Vishwa: I would say across the board there is a lot of impact that advanced analytics can bring. We have actually proven the concept of advanced analytics is by being a cost center and then turning it into a benefit center. We’ve realized that and we’ve in the last few months we are able to show demonstrated savings so that we are paying for a few individuals of ours. And the way we are demonstrating savings are we are trying to tackle where the biggest spends are. Wherever the biggest spends are that’s where we can use advanced analytics to optimize those spends.
And not just John Hancock but across the industry, typically the biggest spending are marketing and then where we are trying to acquire new customers and then growth is a priority. And we are able to cut down significantly on marketing costs by identifying target populations, micro segmentation, micro targeting to cut down on the marketing and mail cost.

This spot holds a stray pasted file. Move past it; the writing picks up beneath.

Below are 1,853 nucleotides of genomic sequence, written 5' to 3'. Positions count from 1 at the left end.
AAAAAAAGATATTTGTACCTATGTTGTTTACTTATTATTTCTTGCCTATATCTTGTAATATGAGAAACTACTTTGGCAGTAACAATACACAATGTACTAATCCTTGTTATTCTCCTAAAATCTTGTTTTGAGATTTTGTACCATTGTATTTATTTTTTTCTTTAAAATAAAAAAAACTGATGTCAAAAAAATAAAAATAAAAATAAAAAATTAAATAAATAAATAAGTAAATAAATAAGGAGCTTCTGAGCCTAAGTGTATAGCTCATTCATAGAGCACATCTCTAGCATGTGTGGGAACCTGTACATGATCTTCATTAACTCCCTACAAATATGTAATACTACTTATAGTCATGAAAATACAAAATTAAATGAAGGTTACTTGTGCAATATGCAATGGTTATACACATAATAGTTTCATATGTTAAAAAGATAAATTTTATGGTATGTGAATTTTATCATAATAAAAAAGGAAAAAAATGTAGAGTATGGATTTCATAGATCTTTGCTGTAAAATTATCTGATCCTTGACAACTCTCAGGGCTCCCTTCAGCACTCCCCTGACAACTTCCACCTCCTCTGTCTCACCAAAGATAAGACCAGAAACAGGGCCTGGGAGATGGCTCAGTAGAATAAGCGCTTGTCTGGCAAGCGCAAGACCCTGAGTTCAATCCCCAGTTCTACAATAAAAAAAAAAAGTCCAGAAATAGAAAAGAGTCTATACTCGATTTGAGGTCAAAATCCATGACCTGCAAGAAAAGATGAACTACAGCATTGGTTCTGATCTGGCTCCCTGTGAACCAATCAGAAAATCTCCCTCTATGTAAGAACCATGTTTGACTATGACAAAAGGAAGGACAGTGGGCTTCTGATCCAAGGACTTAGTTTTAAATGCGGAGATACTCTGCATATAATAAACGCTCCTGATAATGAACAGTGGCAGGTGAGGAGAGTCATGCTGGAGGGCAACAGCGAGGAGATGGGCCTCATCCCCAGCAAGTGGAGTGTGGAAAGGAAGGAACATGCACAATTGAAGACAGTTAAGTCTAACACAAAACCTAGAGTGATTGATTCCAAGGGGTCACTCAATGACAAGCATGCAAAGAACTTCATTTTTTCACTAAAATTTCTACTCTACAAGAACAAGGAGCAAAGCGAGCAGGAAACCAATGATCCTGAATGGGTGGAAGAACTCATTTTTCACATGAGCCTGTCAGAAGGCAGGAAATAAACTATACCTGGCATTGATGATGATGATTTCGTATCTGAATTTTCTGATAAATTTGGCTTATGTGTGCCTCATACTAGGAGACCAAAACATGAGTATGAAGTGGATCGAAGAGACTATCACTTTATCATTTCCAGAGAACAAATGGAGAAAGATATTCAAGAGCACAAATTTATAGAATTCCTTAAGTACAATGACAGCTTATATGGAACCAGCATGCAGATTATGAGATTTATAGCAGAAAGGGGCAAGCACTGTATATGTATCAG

So we are getting similar responses from a smaller target population. So this is where we are able to get a significant bang for our buck. That said getting into the acquisition space where they are trying to reduce the cycle time of customers from six weeks to a few hours. This would have next biggest impact where we can actually have a lot more people have better experience coming in, into the company and then getting products.
Marni: Got it. So where do you fit into John Hancock’s organizational chart as head of advanced analytics? How do you work with the varying departments to ensure everyone has access to the data need?
Vishwa: I report to the Chief Analytics Officer of Manulife. And she reports to the CEO of Manulife. In terms of reporting structure, this has worked out really well where we are able to get both the visibility as well as being able to kind of change the culture in the company. In terms of helping varying departments to have the access of data at the right level and also at the right folks and the right level we centralized all of the data into several analytical platforms.